I slept worse than ever that night and not at all because I was still feeling sick. I was alone for the first time in months and it didn’t take too long to miss Tina’s beautiful face, kind words and warm snuggles. It is no way the same on the boat without her big smile hanging around and its an understatement to say that everyone misses her tremendously and all of us are longing for some of her freshly baked bread, delicious mashed potatoes and what have to be the best enchiladas any Norwegian knows how to make. I don’t just speak for myself when I say everyone wishes Tina all the best back in Norway and hopefully some day we will all get to see our great friend and companion again.
With Tina now gone it was back to work for the rest of us and Michelle of Tahiti Yacht Accessory, who is the man to see for boat repairs in Marina Taina, hooked us up with Patrick, the marina’s electrical expert to examine our nonfunctioning Balmar alternators and yes to no one’s surprise, they were both broken beyond local repair. Both alternators having over heated and burning up the stator (the coils of wires inside). So, with painfully slow Internet and lots of cursing, I ordered some new ones from the States along with some alternator temperature sensors, which will hopefully prevent the same problem from occurring again. Now we are just waiting for DHL to deliver the goods and there is no such thing as overnight shipping when going through French customs officials, Ahhhhhhh!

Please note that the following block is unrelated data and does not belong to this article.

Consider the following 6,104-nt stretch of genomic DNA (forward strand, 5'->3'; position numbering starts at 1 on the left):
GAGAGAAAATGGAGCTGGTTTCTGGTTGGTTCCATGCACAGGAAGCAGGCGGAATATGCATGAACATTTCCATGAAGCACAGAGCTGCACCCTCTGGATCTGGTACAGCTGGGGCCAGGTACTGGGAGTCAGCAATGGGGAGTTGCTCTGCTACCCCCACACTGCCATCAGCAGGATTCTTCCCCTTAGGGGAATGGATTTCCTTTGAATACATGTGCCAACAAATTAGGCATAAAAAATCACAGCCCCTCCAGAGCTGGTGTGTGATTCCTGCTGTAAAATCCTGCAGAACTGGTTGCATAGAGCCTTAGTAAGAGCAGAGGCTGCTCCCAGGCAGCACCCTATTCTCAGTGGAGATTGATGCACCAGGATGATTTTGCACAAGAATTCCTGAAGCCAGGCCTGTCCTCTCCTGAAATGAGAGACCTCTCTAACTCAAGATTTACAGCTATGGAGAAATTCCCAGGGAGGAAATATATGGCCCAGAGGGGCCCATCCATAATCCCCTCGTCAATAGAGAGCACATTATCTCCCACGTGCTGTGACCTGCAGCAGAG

It was not all bad our alternators decided to break in Tahiti. For one, at least we are in a civilized place where we can get replacement parts sent out and experts to help us fix them and secondly, we were given a legitimate excuse to extend our visas here once again. Other cruisers we have met from America or other non-EU countries complain about how they have to leave their boat behind and go back home every 90 days and the immigration officials make no exceptions for them. Well for us, that is just not the case. The head immigration official here, who upon hearing the name of our boat, “Natural Mystic” proclaimed he is a huge Bob Marley/Reggae fan. That immediately led us into a lengthy discussion of reggae music, various albums and heavy beats. So, our first extension was a generous 90 days, when our necessary letter from a shipyard stating how long the repairs should take was only 20 days. Now six months later, the friendly officials hooked us up with another one-month extension and we hooked them up a mixed CD and some fat reggae beats. The nice man in charge told us not to worry about our boat problems and if we needed even more time he would take care of us. Respect, officials!
Another great thing about extending our stay here is, we are going to be able to wait out cyclone season in the relative safety of Tahiti, cyclones do still occur here, but quite infrequently. This saved us a 1000 NM, upwind trip to Christmas Island that I’m sure would have been very interesting, but hard on the boat too. Now we are able to sail west at the end of March, when the highest chance of cyclones has passed and the ocean cooling trade winds kick back into gear. Hopefully blowing us nicely downwind to our future planned destinations of the Cook Islands, Tonga, Samoa and we can all hardly wait to get on our merry way towards new adventure.